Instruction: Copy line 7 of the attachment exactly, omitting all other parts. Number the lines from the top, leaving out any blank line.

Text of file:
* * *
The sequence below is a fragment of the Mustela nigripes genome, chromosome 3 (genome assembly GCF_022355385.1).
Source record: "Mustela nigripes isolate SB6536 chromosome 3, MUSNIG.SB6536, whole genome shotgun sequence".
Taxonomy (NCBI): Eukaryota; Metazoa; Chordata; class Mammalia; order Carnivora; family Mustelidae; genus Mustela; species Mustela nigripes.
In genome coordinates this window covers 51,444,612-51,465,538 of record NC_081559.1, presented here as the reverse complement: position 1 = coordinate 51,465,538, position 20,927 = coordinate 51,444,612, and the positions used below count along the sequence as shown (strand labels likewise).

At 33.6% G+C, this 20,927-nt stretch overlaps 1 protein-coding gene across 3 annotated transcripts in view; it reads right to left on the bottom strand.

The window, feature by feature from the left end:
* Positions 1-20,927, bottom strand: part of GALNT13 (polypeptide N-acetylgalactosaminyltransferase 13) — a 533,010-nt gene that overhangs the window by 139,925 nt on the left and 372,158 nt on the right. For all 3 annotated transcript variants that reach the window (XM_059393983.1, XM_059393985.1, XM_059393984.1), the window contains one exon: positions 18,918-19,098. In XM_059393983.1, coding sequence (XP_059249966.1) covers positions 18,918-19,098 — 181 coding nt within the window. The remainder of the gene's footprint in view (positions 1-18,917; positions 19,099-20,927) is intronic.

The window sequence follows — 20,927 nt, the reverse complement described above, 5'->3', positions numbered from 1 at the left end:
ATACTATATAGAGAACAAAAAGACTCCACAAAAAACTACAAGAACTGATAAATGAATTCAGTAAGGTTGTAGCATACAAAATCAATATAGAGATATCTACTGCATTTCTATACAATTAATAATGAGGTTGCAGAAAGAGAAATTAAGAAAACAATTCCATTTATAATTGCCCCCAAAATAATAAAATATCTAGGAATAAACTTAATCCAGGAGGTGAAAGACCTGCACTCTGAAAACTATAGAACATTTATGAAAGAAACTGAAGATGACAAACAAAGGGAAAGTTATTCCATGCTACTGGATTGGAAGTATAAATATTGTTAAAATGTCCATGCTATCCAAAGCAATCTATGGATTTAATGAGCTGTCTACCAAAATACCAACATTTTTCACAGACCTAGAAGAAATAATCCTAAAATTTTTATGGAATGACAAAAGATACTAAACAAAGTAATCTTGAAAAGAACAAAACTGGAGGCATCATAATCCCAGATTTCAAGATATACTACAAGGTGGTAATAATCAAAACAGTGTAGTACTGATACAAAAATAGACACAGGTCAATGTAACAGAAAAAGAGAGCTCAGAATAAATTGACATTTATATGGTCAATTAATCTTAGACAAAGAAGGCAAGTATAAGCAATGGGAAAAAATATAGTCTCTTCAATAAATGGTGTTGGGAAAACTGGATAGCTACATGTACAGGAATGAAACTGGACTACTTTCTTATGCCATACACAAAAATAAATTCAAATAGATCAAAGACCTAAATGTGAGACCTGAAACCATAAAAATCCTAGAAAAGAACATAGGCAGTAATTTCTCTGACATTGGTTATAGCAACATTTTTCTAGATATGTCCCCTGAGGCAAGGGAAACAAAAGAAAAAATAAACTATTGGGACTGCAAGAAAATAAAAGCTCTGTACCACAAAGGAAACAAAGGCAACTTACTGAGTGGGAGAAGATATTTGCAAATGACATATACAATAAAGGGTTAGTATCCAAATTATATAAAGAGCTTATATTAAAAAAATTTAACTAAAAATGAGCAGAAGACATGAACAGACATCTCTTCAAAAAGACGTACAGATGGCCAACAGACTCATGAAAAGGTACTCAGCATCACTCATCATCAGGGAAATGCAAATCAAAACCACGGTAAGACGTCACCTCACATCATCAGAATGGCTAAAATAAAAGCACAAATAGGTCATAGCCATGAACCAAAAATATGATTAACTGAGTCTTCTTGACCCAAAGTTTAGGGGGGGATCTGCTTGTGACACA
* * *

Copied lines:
* Positions 1-20,927, bottom strand: part of GALNT13 (polypeptide N-acetylgalactosaminyltransferase 13) — a 533,010-nt gene that overhangs the window by 139,925 nt on the left and 372,158 nt on the right. For all 3 annotated transcript variants that reach the window (XM_059393983.1, XM_059393985.1, XM_059393984.1), the window contains one exon: positions 18,918-19,098. In XM_059393983.1, coding sequence (XP_059249966.1) covers positions 18,918-19,098 — 181 coding nt within the window. The remainder of the gene's footprint in view (positions 1-18,917; positions 19,099-20,927) is intronic.